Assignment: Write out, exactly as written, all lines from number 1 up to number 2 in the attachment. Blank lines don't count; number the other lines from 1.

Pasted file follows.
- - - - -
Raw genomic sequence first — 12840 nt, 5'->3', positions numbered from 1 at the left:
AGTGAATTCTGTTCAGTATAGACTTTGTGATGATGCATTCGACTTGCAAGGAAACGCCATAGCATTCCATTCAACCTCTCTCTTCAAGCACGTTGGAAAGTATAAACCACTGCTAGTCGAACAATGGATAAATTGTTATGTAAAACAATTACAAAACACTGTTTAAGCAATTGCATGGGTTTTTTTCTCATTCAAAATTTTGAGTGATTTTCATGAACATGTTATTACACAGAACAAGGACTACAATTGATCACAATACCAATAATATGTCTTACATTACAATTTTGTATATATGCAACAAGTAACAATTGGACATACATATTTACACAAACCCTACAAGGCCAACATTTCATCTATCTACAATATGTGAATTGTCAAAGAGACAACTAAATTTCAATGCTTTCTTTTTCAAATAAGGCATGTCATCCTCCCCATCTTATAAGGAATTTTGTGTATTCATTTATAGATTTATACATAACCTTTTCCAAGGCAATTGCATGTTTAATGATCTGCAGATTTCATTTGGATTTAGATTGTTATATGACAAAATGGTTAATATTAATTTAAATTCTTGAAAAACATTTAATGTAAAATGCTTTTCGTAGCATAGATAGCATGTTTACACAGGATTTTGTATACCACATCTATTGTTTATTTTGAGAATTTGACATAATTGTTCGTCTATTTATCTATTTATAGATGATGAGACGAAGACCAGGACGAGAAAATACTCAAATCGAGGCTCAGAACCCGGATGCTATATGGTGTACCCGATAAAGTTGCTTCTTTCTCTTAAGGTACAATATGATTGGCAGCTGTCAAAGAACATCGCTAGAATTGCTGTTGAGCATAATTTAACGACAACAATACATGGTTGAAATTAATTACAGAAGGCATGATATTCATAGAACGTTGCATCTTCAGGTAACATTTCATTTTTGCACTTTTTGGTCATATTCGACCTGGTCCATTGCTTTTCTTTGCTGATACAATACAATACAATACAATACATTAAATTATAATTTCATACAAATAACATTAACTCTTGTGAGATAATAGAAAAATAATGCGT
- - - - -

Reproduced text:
Raw genomic sequence first — 12840 nt, 5'->3', positions numbered from 1 at the left:
AGTGAATTCTGTTCAGTATAGACTTTGTGATGATGCATTCGACTTGCAAGGAAACGCCATAGCATTCCATTCAACCTCTCTCTTCAAGCACGTTGGAAAGTATAAACCACTGCTAGTCGAACAATGGATAAATTGTTATGTAAAACAATTACAAAACACTGTTTAAGCAATTGCATGGGTTTTTTTCTCATTCAAAATTTTGAGTGATTTTCATGAACATGTTATTACACAGAACAAGGACTACAATTGATCACAATACCAATAATATGTCTTACATTACAATTTTGTATATATGCAACAAGTAACAATTGGACATACATATTTACACAAACCCTACAAGGCCAACATTTCATCTATCTACAATATGTGAATTGTCAAAGAGACAACTAAATTTCAATGCTTTCTTTTTCAAATAAGGCATGTCATCCTCCCCATCTTATAAGGAATTTTGTGTATTCATTTATAGATTTATACATAACCTTTTCCAAGGCAATTGCATGTTTAATGATCTGCAGATTTCATTTGGATTTAGATTGTTATATGACAAAATGGTTAATATTAATTTAAATTCTTGAAAAACATTTAATGTAAAATGCTTTTCGTAGCATAGATAGCATGTTTACACAGGATTTTGTATACCACATCTATTGTTTATTTTGAGAATTTGACATAATTGTTCGTCTATTTATCTATTTATAGATGATGAGACGAAGACCAGGACGAGAAAATACTCAAATCGAGGCTCAGAACCCGGATGCTATATGGTGTACCCGATAAAGTTGCTTCTTTCTCTTAAGGTACAATATGATTGGCAGCTGTCAAAGAACATCGCTAGAATTGCTGTTGAGCATAATTTAACGACAACAATACATGGTTGAAATTAATTACAGAAGGCATGATATTCATAGAACGTTGCATCTTCAGGTAACATTTCATTTTTGCACTTTTTGGTCATATTCGACCTGGTCCATTGCTTTTCTTTGCTGATACAATACAATACAATACAATACATTAAATTATAATTTCATACAAATAACATTAACTCTTGTGAGATAATAGAAAAATAATGCGT